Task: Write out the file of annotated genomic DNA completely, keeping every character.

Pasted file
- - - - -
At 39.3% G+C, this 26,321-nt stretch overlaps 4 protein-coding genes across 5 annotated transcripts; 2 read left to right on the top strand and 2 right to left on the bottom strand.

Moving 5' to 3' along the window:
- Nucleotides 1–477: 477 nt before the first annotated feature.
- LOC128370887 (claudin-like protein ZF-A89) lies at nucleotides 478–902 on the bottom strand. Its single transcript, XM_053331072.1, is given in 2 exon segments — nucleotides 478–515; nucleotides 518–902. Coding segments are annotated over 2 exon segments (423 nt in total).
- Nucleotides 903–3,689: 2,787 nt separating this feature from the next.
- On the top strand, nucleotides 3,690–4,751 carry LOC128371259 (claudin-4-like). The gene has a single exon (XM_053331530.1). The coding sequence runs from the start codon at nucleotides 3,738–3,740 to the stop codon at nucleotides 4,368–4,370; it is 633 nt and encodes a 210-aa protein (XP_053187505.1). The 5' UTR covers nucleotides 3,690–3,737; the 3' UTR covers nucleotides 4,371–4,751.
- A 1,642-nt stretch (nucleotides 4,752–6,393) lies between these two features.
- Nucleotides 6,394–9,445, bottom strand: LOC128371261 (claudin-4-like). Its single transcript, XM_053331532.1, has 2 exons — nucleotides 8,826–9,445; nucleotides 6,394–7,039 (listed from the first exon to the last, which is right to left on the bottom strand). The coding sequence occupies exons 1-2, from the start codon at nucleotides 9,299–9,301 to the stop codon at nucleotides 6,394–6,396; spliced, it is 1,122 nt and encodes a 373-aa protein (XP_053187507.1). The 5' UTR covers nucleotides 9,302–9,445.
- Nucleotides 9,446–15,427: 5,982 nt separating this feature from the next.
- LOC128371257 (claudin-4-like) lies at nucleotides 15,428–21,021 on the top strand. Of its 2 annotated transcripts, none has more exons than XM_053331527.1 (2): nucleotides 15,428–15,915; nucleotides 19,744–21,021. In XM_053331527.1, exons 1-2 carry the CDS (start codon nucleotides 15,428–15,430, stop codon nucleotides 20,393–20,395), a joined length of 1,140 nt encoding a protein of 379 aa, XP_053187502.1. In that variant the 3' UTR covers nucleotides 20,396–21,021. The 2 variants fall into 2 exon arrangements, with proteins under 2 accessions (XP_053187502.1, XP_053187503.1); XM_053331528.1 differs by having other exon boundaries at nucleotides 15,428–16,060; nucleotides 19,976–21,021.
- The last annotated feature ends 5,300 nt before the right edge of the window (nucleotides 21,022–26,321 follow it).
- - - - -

At 39.3% G+C, this 26,321-nt stretch overlaps 4 protein-coding genes across 5 annotated transcripts; 2 read left to right on the top strand and 2 right to left on the bottom strand.

Moving 5' to 3' along the window:
- Nucleotides 1–477: 477 nt before the first annotated feature.
- LOC128370887 (claudin-like protein ZF-A89) lies at nucleotides 478–902 on the bottom strand. Its single transcript, XM_053331072.1, is given in 2 exon segments — nucleotides 478–515; nucleotides 518–902. Coding segments are annotated over 2 exon segments (423 nt in total).
- Nucleotides 903–3,689: 2,787 nt separating this feature from the next.
- On the top strand, nucleotides 3,690–4,751 carry LOC128371259 (claudin-4-like). The gene has a single exon (XM_053331530.1). The coding sequence runs from the start codon at nucleotides 3,738–3,740 to the stop codon at nucleotides 4,368–4,370; it is 633 nt and encodes a 210-aa protein (XP_053187505.1). The 5' UTR covers nucleotides 3,690–3,737; the 3' UTR covers nucleotides 4,371–4,751.
- A 1,642-nt stretch (nucleotides 4,752–6,393) lies between these two features.
- Nucleotides 6,394–9,445, bottom strand: LOC128371261 (claudin-4-like). Its single transcript, XM_053331532.1, has 2 exons — nucleotides 8,826–9,445; nucleotides 6,394–7,039 (listed from the first exon to the last, which is right to left on the bottom strand). The coding sequence occupies exons 1-2, from the start codon at nucleotides 9,299–9,301 to the stop codon at nucleotides 6,394–6,396; spliced, it is 1,122 nt and encodes a 373-aa protein (XP_053187507.1). The 5' UTR covers nucleotides 9,302–9,445.
- Nucleotides 9,446–15,427: 5,982 nt separating this feature from the next.
- LOC128371257 (claudin-4-like) lies at nucleotides 15,428–21,021 on the top strand. Of its 2 annotated transcripts, none has more exons than XM_053331527.1 (2): nucleotides 15,428–15,915; nucleotides 19,744–21,021. In XM_053331527.1, exons 1-2 carry the CDS (start codon nucleotides 15,428–15,430, stop codon nucleotides 20,393–20,395), a joined length of 1,140 nt encoding a protein of 379 aa, XP_053187502.1. In that variant the 3' UTR covers nucleotides 20,396–21,021. The 2 variants fall into 2 exon arrangements, with proteins under 2 accessions (XP_053187502.1, XP_053187503.1); XM_053331528.1 differs by having other exon boundaries at nucleotides 15,428–16,060; nucleotides 19,976–21,021.
- The last annotated feature ends 5,300 nt before the right edge of the window (nucleotides 21,022–26,321 follow it).